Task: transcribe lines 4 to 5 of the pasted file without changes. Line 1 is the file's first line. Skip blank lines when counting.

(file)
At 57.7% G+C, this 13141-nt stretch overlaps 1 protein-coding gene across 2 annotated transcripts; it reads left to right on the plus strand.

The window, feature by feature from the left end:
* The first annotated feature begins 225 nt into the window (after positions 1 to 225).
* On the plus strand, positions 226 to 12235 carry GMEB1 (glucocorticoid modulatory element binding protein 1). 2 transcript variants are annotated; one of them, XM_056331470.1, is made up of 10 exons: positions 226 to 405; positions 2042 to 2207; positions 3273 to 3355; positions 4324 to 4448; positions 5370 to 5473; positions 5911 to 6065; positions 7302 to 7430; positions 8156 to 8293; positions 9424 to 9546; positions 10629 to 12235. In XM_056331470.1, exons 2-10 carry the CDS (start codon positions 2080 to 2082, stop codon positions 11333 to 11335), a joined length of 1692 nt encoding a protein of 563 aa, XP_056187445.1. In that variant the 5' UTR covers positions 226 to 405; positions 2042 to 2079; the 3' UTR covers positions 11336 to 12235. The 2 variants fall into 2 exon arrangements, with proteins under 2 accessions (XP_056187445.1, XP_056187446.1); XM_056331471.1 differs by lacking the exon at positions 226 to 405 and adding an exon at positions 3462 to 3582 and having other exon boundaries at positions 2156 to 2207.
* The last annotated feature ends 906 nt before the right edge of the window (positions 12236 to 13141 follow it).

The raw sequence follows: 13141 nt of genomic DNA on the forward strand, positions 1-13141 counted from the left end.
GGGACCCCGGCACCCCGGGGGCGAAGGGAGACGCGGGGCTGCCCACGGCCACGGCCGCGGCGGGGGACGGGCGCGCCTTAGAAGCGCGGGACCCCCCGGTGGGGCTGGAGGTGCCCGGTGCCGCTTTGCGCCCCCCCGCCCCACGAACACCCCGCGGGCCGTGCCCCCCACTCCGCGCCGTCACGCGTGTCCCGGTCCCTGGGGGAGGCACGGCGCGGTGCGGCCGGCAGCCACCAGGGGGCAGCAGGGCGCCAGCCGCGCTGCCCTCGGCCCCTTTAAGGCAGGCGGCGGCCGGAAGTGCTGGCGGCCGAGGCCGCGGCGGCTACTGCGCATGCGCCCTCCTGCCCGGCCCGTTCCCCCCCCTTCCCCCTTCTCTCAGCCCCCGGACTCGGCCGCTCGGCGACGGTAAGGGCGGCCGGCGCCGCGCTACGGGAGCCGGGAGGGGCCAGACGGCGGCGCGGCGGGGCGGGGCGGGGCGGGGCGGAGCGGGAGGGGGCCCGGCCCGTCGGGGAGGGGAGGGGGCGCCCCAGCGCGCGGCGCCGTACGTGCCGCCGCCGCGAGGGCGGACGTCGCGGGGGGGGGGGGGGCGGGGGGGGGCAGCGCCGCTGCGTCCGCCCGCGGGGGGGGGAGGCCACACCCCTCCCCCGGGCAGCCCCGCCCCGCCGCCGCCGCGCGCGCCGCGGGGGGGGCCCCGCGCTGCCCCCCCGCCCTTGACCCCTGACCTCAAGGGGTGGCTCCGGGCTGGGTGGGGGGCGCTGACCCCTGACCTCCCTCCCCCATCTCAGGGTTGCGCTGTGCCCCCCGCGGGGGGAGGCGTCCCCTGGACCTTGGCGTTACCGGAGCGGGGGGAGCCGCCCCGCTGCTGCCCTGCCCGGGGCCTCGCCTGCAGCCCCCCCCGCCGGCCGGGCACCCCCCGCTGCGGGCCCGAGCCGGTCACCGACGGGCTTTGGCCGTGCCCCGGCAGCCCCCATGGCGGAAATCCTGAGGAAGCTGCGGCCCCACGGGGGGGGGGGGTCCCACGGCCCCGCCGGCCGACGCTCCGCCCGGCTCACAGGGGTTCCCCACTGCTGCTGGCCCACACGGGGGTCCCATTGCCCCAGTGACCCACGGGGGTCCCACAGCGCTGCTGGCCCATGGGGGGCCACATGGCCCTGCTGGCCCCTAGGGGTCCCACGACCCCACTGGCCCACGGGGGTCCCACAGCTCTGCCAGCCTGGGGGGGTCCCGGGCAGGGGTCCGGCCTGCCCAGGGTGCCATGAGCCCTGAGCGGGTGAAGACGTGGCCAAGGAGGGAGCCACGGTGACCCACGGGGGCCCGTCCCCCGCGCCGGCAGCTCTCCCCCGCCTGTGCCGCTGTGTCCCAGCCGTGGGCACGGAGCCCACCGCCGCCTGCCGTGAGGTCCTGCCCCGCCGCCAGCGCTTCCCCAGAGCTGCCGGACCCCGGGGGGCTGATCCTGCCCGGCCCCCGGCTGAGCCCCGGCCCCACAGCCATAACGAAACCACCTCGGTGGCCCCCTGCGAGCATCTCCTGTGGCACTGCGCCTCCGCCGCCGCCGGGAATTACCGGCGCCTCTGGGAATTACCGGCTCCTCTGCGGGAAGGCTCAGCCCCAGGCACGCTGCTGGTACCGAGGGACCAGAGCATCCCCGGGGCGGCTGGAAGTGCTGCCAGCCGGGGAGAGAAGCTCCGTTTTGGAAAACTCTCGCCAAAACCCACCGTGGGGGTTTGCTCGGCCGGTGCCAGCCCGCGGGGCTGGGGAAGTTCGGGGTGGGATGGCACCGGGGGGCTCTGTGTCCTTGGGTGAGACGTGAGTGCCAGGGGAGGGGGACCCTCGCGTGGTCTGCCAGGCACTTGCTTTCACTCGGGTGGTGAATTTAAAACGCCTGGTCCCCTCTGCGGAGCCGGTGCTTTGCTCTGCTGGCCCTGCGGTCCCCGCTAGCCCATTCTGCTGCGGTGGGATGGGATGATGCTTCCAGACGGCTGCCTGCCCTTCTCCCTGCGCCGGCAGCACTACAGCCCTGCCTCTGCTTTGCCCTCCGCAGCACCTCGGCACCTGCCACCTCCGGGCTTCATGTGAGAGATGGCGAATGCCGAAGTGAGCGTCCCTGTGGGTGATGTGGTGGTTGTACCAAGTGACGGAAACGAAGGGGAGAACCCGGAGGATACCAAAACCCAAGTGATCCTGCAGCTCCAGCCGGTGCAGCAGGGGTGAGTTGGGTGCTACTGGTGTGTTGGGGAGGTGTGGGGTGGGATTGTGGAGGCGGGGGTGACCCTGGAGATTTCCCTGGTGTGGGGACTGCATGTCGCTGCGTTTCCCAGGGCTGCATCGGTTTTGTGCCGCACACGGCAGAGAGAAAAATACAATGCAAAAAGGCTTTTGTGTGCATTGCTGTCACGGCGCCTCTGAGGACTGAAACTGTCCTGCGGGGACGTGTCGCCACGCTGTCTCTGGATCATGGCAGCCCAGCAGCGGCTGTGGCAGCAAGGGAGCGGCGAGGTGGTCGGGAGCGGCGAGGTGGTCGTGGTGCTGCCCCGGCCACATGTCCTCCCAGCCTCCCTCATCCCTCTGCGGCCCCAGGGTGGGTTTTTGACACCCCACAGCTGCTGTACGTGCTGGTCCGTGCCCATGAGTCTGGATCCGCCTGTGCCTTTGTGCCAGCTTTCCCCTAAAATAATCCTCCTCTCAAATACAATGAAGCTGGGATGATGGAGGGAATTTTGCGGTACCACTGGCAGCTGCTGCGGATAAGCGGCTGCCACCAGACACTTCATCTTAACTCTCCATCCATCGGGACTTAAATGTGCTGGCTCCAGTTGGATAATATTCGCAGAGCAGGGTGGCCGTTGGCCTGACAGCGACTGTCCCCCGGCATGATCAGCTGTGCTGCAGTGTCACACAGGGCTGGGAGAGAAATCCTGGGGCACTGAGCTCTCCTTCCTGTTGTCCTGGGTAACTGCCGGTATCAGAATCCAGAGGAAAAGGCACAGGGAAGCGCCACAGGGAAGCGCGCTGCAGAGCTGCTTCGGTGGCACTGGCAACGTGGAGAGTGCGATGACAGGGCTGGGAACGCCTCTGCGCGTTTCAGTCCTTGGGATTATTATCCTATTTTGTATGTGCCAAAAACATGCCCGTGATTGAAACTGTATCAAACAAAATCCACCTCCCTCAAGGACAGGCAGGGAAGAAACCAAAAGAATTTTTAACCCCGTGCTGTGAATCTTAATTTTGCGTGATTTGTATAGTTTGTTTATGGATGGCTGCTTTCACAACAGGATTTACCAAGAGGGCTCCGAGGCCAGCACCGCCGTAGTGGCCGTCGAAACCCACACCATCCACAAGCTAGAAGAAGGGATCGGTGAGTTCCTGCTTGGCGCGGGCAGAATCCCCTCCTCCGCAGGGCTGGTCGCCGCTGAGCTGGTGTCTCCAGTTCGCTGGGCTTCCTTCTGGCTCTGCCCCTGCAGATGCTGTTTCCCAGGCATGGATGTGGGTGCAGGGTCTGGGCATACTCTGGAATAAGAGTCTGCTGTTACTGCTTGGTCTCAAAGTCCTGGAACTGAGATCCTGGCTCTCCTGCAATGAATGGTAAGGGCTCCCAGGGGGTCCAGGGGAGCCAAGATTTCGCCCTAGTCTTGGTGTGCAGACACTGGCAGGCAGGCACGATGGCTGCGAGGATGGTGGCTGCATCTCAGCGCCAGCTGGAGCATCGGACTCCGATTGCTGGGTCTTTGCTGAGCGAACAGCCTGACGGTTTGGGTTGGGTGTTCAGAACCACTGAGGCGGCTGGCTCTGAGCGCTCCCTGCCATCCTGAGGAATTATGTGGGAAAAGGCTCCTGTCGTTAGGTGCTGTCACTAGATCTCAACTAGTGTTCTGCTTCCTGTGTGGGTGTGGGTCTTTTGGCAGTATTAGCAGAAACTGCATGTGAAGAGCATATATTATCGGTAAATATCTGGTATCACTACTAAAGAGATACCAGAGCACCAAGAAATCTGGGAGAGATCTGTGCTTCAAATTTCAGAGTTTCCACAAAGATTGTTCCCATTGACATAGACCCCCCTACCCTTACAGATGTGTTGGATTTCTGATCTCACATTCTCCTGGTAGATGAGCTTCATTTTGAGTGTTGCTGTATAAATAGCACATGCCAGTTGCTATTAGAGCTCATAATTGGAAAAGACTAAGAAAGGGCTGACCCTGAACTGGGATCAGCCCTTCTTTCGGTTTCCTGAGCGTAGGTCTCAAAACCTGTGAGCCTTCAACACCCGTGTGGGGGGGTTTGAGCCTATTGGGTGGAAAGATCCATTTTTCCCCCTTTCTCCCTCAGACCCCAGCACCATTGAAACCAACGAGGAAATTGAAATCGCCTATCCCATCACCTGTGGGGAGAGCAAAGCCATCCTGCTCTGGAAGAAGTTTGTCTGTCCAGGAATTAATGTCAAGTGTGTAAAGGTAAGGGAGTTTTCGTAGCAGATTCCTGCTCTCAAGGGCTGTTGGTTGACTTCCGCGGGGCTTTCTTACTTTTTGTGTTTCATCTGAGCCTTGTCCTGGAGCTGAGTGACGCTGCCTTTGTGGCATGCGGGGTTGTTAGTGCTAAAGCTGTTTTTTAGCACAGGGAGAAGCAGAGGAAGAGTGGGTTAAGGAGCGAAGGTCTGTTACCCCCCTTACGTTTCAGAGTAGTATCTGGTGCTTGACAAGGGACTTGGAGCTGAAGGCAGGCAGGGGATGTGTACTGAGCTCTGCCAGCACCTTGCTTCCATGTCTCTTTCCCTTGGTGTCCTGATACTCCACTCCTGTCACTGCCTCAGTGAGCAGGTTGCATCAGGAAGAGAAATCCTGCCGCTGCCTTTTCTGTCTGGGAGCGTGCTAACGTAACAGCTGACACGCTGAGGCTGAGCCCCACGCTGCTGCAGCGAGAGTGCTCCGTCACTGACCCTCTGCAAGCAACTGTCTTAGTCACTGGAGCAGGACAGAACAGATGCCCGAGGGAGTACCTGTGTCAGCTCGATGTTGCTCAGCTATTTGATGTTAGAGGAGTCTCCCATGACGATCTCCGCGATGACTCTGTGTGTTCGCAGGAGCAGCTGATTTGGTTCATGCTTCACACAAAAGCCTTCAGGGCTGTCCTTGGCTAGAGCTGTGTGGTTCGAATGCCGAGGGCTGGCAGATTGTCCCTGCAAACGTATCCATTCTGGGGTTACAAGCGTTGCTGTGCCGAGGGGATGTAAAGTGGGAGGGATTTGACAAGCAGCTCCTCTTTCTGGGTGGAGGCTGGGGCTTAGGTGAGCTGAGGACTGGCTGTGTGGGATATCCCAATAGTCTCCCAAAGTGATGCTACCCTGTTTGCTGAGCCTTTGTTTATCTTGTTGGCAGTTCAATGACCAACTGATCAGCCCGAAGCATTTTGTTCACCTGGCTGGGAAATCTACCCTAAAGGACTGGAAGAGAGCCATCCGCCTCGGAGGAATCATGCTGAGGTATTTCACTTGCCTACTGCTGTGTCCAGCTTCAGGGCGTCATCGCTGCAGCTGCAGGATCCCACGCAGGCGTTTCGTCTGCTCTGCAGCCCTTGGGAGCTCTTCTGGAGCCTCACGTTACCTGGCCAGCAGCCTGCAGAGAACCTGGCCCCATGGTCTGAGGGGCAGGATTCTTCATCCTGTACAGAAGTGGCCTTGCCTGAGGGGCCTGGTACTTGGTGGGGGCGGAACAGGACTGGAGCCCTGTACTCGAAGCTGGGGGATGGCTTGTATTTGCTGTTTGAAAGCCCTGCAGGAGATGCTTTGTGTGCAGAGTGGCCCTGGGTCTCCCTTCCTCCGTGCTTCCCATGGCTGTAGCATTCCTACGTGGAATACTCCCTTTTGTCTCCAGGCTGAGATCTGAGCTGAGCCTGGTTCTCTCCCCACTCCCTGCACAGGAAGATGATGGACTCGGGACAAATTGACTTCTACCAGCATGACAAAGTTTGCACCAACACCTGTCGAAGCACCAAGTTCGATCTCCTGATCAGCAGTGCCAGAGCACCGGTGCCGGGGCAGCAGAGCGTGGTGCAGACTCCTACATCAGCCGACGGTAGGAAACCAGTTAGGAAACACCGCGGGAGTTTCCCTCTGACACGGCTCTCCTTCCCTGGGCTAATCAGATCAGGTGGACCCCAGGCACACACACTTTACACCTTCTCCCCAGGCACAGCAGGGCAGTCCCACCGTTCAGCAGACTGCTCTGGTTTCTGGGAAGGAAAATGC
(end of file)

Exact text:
* On the plus strand, positions 226 to 12235 carry GMEB1 (glucocorticoid modulatory element binding protein 1). 2 transcript variants are annotated; one of them, XM_056331470.1, is made up of 10 exons: positions 226 to 405; positions 2042 to 2207; positions 3273 to 3355; positions 4324 to 4448; positions 5370 to 5473; positions 5911 to 6065; positions 7302 to 7430; positions 8156 to 8293; positions 9424 to 9546; positions 10629 to 12235. In XM_056331470.1, exons 2-10 carry the CDS (start codon positions 2080 to 2082, stop codon positions 11333 to 11335), a joined length of 1692 nt encoding a protein of 563 aa, XP_056187445.1. In that variant the 5' UTR covers positions 226 to 405; positions 2042 to 2079; the 3' UTR covers positions 11336 to 12235. The 2 variants fall into 2 exon arrangements, with proteins under 2 accessions (XP_056187445.1, XP_056187446.1); XM_056331471.1 differs by lacking the exon at positions 226 to 405 and adding an exon at positions 3462 to 3582 and having other exon boundaries at positions 2156 to 2207.
* The last annotated feature ends 906 nt before the right edge of the window (positions 12236 to 13141 follow it).